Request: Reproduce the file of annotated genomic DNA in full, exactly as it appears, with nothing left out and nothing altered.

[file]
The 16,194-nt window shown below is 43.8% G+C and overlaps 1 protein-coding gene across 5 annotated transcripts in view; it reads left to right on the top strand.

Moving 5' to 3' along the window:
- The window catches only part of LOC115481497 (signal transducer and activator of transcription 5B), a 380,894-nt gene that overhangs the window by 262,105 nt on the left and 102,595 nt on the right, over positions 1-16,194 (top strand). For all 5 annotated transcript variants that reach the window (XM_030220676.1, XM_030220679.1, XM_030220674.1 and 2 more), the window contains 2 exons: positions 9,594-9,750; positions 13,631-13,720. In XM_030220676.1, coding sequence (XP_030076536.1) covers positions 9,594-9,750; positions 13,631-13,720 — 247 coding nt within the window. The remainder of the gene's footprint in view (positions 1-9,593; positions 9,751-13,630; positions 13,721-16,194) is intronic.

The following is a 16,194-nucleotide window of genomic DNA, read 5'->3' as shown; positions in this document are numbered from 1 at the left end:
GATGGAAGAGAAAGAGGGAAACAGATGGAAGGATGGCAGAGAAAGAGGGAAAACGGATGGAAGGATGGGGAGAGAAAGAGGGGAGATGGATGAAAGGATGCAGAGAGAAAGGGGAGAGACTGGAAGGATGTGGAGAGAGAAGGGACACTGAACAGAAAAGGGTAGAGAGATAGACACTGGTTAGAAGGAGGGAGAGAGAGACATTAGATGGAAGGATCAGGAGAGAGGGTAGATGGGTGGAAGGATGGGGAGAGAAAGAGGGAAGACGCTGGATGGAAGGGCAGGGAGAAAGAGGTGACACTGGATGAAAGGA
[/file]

The 16,194-nt window shown below is 43.8% G+C and overlaps 1 protein-coding gene across 5 annotated transcripts in view; it reads left to right on the top strand.

Moving 5' to 3' along the window:
- The window catches only part of LOC115481497 (signal transducer and activator of transcription 5B), a 380,894-nt gene that overhangs the window by 262,105 nt on the left and 102,595 nt on the right, over positions 1-16,194 (top strand). For all 5 annotated transcript variants that reach the window (XM_030220676.1, XM_030220679.1, XM_030220674.1 and 2 more), the window contains 2 exons: positions 9,594-9,750; positions 13,631-13,720. In XM_030220676.1, coding sequence (XP_030076536.1) covers positions 9,594-9,750; positions 13,631-13,720 — 247 coding nt within the window. The remainder of the gene's footprint in view (positions 1-9,593; positions 9,751-13,630; positions 13,721-16,194) is intronic.

The following is a 16,194-nucleotide window of genomic DNA, read 5'->3' as shown; positions in this document are numbered from 1 at the left end:
GATGGAAGAGAAAGAGGGAAACAGATGGAAGGATGGCAGAGAAAGAGGGAAAACGGATGGAAGGATGGGGAGAGAAAGAGGGGAGATGGATGAAAGGATGCAGAGAGAAAGGGGAGAGACTGGAAGGATGTGGAGAGAGAAGGGACACTGAACAGAAAAGGGTAGAGAGATAGACACTGGTTAGAAGGAGGGAGAGAGAGACATTAGATGGAAGGATCAGGAGAGAGGGTAGATGGGTGGAAGGATGGGGAGAGAAAGAGGGAAGACGCTGGATGGAAGGGCAGGGAGAAAGAGGTGACACTGGATGAAAGGA